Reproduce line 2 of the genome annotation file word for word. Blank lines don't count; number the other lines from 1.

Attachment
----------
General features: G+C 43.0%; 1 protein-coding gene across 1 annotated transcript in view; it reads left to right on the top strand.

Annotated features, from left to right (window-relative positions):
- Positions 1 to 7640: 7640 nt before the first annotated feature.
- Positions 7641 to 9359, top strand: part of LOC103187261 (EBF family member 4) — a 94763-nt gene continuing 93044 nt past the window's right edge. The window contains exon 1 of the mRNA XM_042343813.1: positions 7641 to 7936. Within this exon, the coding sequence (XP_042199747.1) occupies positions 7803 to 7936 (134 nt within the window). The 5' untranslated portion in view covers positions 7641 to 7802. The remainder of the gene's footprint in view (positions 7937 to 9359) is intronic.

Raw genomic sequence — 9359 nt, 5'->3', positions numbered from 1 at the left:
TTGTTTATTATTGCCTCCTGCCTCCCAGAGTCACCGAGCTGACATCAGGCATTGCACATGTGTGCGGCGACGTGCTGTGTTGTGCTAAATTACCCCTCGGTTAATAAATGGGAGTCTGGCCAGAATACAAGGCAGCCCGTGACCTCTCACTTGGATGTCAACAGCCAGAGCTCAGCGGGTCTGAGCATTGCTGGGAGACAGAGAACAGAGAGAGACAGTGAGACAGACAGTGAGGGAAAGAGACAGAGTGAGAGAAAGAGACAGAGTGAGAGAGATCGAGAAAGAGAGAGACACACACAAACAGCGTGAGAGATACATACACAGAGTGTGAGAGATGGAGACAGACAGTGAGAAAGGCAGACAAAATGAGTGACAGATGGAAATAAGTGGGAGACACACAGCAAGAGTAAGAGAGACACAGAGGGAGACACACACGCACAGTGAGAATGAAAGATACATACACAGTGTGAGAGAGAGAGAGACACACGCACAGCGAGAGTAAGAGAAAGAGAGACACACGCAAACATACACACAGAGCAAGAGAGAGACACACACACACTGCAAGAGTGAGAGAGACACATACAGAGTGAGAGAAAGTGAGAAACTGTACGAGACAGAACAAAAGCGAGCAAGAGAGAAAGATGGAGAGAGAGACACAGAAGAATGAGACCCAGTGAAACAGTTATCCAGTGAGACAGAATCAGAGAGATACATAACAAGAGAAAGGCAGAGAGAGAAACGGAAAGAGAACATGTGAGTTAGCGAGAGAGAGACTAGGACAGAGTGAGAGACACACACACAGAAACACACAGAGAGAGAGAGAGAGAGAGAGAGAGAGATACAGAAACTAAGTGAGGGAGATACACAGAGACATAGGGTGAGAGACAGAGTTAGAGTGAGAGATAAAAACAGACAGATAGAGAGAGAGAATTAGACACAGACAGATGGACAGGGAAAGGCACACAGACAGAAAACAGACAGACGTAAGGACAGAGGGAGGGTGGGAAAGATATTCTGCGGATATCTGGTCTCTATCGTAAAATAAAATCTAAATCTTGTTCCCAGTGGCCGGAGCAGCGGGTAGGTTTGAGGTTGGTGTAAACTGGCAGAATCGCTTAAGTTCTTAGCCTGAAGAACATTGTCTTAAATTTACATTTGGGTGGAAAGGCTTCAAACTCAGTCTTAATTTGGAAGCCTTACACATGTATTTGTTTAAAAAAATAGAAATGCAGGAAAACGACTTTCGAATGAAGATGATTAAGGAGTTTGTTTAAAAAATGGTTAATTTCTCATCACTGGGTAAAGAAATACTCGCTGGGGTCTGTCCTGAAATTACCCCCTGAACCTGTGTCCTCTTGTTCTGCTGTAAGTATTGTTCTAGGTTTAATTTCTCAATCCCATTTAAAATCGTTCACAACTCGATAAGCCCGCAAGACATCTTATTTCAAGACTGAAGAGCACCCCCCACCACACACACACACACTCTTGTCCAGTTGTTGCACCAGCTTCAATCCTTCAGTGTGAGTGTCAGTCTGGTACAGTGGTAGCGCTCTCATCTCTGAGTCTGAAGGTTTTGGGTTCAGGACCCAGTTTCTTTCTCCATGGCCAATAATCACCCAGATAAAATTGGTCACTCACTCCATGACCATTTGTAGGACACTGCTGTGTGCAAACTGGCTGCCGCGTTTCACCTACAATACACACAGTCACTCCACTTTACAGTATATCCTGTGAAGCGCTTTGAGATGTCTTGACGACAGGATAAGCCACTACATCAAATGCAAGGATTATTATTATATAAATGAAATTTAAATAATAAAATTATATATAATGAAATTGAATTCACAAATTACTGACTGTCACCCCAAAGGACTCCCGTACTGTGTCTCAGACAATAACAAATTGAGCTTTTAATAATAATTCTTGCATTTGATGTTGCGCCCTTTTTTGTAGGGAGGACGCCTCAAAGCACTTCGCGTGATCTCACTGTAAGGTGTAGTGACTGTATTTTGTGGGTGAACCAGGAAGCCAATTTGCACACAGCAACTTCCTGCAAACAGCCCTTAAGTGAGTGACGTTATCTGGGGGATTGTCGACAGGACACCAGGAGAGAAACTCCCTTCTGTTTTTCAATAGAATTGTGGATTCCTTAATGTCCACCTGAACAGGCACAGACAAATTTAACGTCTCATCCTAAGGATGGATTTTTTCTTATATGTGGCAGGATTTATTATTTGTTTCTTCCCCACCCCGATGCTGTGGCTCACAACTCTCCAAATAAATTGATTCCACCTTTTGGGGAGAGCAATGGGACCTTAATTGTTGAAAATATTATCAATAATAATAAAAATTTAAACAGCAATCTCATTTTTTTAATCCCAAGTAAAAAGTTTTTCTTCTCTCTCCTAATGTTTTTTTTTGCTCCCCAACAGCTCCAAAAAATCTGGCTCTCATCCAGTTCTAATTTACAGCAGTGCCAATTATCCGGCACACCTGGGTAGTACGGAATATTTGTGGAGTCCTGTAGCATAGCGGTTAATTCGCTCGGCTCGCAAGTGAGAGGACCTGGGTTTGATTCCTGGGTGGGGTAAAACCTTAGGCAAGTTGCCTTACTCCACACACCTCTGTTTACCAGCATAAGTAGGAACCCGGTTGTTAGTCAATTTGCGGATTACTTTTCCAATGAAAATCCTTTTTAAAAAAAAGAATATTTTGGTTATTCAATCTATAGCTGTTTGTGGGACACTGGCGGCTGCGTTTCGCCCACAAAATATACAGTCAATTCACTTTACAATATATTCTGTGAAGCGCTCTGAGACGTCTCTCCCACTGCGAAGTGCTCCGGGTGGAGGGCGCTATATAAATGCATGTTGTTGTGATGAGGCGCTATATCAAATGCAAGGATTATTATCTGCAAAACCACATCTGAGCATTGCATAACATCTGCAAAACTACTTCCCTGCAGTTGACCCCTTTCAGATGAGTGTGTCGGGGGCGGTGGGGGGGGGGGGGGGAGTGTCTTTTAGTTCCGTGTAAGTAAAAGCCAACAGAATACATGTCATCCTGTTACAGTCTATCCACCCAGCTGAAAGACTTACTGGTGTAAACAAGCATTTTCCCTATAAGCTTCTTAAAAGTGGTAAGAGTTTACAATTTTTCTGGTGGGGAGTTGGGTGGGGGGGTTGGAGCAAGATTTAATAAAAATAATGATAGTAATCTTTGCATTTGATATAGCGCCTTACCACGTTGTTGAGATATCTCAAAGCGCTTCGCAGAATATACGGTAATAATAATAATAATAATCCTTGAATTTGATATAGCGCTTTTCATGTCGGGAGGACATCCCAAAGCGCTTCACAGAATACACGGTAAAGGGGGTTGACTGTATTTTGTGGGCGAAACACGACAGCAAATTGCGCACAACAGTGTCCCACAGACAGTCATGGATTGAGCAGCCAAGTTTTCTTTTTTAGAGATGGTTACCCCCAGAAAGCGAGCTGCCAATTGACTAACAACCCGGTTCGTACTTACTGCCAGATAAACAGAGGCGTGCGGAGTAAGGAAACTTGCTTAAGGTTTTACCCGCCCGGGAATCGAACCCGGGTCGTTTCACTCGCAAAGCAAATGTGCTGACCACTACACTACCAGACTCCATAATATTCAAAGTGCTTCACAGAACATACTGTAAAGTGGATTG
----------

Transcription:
Annotated features, from left to right (window-relative positions):